Chinese foreign minister Wang Yi said that Russia had the capacity and the wisdom to overcome the existing economic hardship. “If the Russian side needs, we will provide necessary assistance within our capacity” noting that the Russian treasury has “hundreds of billions of US dollars” in a foreign reserve fund and is thus far from collapse. China is ready to provide Russia with loans and investment in infrastructure projects such as a deep-water port in Crimea, railway schemes in Russia’s Far East and the new Russia-China gas pipeline project.
After India, China has become another major economy to promise its help to the Russian tumbling economy. Earlier this month, India bought 12 nuclear reactors from the Russian company Rosatom and started joint production of military helicopters. Interestingly, China and India, were together with the rest of the BRICS group, Brazil and South Africa, among those countries which abstained in a UN-vote on the non-recognition of Russia’s annexation of Crimea.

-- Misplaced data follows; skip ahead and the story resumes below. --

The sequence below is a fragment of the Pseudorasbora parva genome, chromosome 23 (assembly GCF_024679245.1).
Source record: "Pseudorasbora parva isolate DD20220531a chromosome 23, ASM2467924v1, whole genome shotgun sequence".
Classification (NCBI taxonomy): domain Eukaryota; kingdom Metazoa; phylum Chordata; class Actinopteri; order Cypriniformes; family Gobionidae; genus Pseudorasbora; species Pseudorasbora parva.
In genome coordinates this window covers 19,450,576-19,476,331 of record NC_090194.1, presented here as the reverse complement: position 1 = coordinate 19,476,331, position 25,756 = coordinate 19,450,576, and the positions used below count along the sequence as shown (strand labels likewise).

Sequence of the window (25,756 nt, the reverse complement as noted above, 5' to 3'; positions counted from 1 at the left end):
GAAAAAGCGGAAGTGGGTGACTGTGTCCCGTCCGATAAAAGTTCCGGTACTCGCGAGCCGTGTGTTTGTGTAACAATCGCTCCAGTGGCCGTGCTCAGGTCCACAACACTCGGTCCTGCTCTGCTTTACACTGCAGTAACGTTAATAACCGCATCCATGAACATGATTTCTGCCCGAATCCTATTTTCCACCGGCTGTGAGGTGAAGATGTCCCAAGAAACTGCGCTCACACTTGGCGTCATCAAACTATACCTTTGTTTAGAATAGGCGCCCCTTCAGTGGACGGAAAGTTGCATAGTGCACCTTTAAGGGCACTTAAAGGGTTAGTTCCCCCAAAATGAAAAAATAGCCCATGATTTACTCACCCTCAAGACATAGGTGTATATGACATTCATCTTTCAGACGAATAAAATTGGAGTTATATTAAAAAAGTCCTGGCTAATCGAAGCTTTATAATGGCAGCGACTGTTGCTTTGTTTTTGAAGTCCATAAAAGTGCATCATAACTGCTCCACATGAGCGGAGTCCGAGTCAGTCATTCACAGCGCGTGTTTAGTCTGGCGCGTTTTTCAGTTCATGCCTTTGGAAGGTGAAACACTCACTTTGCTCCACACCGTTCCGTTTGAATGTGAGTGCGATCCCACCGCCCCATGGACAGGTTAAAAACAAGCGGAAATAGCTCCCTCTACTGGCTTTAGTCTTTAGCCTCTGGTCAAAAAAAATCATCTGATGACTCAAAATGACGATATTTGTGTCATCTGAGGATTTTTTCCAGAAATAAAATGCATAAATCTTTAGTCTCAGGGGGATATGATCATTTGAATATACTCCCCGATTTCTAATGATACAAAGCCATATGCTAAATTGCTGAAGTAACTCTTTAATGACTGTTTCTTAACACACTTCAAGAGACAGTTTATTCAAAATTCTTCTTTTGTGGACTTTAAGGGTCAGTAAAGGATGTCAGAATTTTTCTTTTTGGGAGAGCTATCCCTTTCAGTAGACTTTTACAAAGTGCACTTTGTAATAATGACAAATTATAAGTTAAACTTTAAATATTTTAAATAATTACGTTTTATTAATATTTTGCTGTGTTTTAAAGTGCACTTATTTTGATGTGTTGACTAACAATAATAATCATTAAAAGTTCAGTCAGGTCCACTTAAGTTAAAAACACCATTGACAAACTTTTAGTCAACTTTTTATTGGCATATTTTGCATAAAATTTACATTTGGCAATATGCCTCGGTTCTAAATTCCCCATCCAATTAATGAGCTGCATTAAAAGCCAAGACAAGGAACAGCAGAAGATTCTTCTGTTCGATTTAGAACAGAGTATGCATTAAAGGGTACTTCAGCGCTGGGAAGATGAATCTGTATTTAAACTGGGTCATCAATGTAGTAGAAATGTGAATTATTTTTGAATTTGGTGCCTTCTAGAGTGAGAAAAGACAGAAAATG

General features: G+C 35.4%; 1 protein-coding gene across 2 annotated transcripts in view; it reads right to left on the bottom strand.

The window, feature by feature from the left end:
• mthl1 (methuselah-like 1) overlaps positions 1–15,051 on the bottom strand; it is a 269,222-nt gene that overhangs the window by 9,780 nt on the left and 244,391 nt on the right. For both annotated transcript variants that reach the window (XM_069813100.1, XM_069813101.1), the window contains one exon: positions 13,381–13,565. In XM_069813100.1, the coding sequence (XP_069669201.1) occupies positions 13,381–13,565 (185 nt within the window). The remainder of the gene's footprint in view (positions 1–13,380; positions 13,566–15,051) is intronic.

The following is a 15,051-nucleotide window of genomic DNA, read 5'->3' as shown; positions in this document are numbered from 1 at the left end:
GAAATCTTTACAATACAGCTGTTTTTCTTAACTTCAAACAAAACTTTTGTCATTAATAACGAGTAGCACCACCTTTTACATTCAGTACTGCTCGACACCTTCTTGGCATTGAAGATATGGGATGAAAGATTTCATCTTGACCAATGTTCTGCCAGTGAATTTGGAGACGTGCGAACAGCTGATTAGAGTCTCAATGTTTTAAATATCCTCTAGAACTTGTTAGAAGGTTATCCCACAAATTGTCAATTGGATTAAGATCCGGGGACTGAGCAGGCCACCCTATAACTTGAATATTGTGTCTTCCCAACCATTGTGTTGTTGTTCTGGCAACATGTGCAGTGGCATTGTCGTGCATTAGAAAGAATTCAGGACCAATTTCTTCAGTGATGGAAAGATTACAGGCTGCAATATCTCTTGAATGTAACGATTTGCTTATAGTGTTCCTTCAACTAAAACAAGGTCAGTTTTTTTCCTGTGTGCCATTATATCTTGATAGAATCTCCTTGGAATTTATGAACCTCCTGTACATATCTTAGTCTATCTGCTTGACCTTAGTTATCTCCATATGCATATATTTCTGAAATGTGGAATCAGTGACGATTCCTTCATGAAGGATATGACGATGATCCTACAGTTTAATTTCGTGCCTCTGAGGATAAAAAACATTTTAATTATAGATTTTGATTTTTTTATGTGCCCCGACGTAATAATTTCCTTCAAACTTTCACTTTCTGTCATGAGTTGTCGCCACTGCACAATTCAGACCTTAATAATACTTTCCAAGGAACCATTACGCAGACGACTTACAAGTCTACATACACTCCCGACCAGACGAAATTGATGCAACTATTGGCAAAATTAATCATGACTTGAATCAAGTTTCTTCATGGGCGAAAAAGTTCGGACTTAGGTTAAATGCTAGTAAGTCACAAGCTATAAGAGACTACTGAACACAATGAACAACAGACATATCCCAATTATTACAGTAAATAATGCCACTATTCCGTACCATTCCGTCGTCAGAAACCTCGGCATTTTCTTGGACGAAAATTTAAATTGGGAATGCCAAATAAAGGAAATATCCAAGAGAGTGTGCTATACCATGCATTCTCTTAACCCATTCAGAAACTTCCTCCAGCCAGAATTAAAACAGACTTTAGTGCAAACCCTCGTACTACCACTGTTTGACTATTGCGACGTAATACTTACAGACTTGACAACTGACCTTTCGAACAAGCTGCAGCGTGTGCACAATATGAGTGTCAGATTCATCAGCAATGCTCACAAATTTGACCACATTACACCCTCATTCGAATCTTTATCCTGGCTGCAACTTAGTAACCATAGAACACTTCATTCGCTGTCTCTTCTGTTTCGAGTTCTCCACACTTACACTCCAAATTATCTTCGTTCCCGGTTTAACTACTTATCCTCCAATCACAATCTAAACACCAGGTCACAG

Abstaining in the UN-vote as well as these further actions of the non-aligned states are a diplomatic failure for the United States and the European Union, which imposed tough sanctions on Russia over its annexation of Crimea. Maja Kocijancic, spokesperson of the EU foreign service, commented “there’s always diplomatic outreach to third countries … explaining what we’re doing, the logic. Part of the outreach is to push for a sustainable political solution to the crisis and, in this respect, to adopt measures that would support such a solution”.
The European Commission noted this week that the EU could potentially suffer knock-on effects due to the falling ruble as the EU still has extensive trade links with Russia. However, Brussels says that “it remains difficult at this stage to assess the spill-over effect of the Russian economic slowdown to the EU economy”. EU foreign ministers are to meet on Russia and sanctions in mid-January.